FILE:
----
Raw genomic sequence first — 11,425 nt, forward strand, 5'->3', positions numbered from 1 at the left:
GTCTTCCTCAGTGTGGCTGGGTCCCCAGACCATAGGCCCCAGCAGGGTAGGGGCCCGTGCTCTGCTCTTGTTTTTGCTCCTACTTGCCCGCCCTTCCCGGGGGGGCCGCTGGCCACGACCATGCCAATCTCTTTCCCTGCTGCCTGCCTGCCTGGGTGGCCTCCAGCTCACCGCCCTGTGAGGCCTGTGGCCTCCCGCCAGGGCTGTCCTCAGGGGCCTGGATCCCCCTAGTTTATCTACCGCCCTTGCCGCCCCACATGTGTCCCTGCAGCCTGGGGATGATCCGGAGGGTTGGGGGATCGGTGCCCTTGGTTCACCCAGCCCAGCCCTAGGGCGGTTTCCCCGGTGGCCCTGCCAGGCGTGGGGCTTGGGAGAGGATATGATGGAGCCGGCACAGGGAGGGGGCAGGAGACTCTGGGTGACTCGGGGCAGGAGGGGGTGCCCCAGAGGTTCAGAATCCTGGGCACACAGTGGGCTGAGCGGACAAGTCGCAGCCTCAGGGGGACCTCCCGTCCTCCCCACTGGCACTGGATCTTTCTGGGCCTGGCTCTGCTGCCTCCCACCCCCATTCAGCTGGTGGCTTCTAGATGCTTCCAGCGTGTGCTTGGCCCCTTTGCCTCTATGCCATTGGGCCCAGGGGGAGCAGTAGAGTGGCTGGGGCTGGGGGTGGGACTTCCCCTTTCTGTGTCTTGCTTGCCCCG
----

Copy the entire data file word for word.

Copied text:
Raw genomic sequence first — 11,425 nt, forward strand, 5'->3', positions numbered from 1 at the left:
GTCTTCCTCAGTGTGGCTGGGTCCCCAGACCATAGGCCCCAGCAGGGTAGGGGCCCGTGCTCTGCTCTTGTTTTTGCTCCTACTTGCCCGCCCTTCCCGGGGGGGCCGCTGGCCACGACCATGCCAATCTCTTTCCCTGCTGCCTGCCTGCCTGGGTGGCCTCCAGCTCACCGCCCTGTGAGGCCTGTGGCCTCCCGCCAGGGCTGTCCTCAGGGGCCTGGATCCCCCTAGTTTATCTACCGCCCTTGCCGCCCCACATGTGTCCCTGCAGCCTGGGGATGATCCGGAGGGTTGGGGGATCGGTGCCCTTGGTTCACCCAGCCCAGCCCTAGGGCGGTTTCCCCGGTGGCCCTGCCAGGCGTGGGGCTTGGGAGAGGATATGATGGAGCCGGCACAGGGAGGGGGCAGGAGACTCTGGGTGACTCGGGGCAGGAGGGGGTGCCCCAGAGGTTCAGAATCCTGGGCACACAGTGGGCTGAGCGGACAAGTCGCAGCCTCAGGGGGACCTCCCGTCCTCCCCACTGGCACTGGATCTTTCTGGGCCTGGCTCTGCTGCCTCCCACCCCCATTCAGCTGGTGGCTTCTAGATGCTTCCAGCGTGTGCTTGGCCCCTTTGCCTCTATGCCATTGGGCCCAGGGGGAGCAGTAGAGTGGCTGGGGCTGGGGGTGGGACTTCCCCTTTCTGTGTCTTGCTTGCCCCG